using System;
using System.IO;
using System.Linq;
using System.Reflection;  // reflection namespace

namespace UnitTestGenerator
{
    /// <summary>
    /// This program returns/generates a list of all properties for all classes in the given assembly that are of type string.  
    /// This program borrows from code found at the following sites:
    /// http://www.csharp-examples.net/reflection-property-names/
    /// http://stackoverflow.com/questions/1315665/c-list-all-classes-in-assembly
    /// http://msdn.microsoft.com/en-us/library/system.reflection.assemblyname(v=vs.110).aspx
    /// http://msdn.microsoft.com/en-us/library/1009fa28(v=vs.110).aspx
    /// http://stackoverflow.com/questions/3723934/using-propertyinfo-to-find-out-the-property-type
    /// </summary>
    /// 
    /// This program generates unit test stubs for all of the string properties of all of the types in an assembly.  It will need to 
    /// be modified to specifically generate the test stubs desired.  
    /// Argument 0 = Path to the assembly
    /// Argument 1 = Path and file name for output file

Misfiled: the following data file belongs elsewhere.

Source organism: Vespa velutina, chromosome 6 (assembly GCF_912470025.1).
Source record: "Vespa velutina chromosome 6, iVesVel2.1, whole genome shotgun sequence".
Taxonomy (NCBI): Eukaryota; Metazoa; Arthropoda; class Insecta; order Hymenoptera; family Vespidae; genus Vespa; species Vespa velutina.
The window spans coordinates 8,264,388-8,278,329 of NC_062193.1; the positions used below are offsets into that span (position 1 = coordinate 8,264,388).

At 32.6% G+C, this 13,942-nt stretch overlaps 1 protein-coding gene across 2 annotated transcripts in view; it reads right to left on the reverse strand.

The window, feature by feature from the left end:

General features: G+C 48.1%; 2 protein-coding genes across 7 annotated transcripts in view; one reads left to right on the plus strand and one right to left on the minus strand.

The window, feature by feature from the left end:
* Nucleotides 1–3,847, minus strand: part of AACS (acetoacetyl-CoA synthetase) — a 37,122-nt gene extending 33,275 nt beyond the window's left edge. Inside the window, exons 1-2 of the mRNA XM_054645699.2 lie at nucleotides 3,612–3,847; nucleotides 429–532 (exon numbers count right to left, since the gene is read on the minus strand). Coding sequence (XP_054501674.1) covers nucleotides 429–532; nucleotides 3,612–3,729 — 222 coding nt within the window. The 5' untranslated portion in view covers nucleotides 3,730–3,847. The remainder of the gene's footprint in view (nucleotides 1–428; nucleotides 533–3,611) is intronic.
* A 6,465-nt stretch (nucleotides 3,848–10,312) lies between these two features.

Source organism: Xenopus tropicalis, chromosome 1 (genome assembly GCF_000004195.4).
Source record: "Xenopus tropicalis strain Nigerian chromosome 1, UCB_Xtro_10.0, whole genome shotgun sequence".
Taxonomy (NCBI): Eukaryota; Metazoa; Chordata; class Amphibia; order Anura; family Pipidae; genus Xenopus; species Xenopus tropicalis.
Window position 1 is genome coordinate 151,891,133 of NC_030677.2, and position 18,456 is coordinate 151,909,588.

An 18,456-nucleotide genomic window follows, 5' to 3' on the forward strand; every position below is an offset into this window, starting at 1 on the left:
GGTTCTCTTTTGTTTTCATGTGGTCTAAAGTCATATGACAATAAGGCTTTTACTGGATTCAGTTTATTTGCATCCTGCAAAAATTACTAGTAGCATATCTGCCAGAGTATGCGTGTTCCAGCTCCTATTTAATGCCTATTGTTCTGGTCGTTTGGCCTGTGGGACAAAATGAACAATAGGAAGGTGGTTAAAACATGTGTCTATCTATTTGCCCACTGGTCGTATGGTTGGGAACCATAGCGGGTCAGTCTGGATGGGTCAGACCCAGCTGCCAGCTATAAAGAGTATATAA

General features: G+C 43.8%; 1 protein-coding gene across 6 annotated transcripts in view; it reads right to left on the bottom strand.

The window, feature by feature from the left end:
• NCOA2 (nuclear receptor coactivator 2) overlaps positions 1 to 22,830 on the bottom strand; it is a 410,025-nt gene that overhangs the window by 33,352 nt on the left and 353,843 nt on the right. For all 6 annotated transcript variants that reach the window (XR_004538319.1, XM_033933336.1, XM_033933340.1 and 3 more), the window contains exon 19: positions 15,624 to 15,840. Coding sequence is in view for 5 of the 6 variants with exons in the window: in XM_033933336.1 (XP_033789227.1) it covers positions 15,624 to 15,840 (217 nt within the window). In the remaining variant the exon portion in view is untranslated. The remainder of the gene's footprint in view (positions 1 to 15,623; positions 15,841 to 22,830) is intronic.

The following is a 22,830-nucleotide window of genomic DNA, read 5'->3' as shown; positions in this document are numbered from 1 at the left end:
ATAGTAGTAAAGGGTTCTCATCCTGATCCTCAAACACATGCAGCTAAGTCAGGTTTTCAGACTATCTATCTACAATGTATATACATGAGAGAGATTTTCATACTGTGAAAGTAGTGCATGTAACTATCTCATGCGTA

class Program
    {
        static void Main(string[] args)
        {
            if (!ValidateArguments(args)){return;}

            using (var sw = File.CreateText(args[1]))
            {
                WriteUsingBlock(sw);
                WriteClassHeader(sw);
              
                var a = Assembly.LoadFrom(args[0]);
                foreach (var type in a.GetTypes())
                {
                    // get all public static properties of MyClass type
                    var propertyInfos = type.GetProperties();

                    // sort properties by name
                    Array.Sort(propertyInfos,
                        delegate(PropertyInfo propertyInfo1, PropertyInfo propertyInfo2)
                        {
                            return propertyInfo1.Name.CompareTo(propertyInfo2.Name);
                        });

                    // write property names
                    foreach (var propertyInfo in propertyInfos)
                    {
                        if (propertyInfo.PropertyType == typeof(string))
                            WriteTestForProperty(sw, type.Name.Replace("`", ""), propertyInfo.Name);
                    }
                }

                WriteClassFooter(sw);
            }
        }

        private static void WriteUsingBlock(TextWriter sw)
        {
            sw.WriteLine("using System;");
            sw.WriteLine("using System.Linq;");
            sw.WriteLine("using Microsoft.VisualStudio.TestTools.UnitTesting;");
            sw.WriteLine("");
        }

        private static void WriteClassHeader(TextWriter sw)
        {
            sw.WriteLine("namespace MyProject.Tests");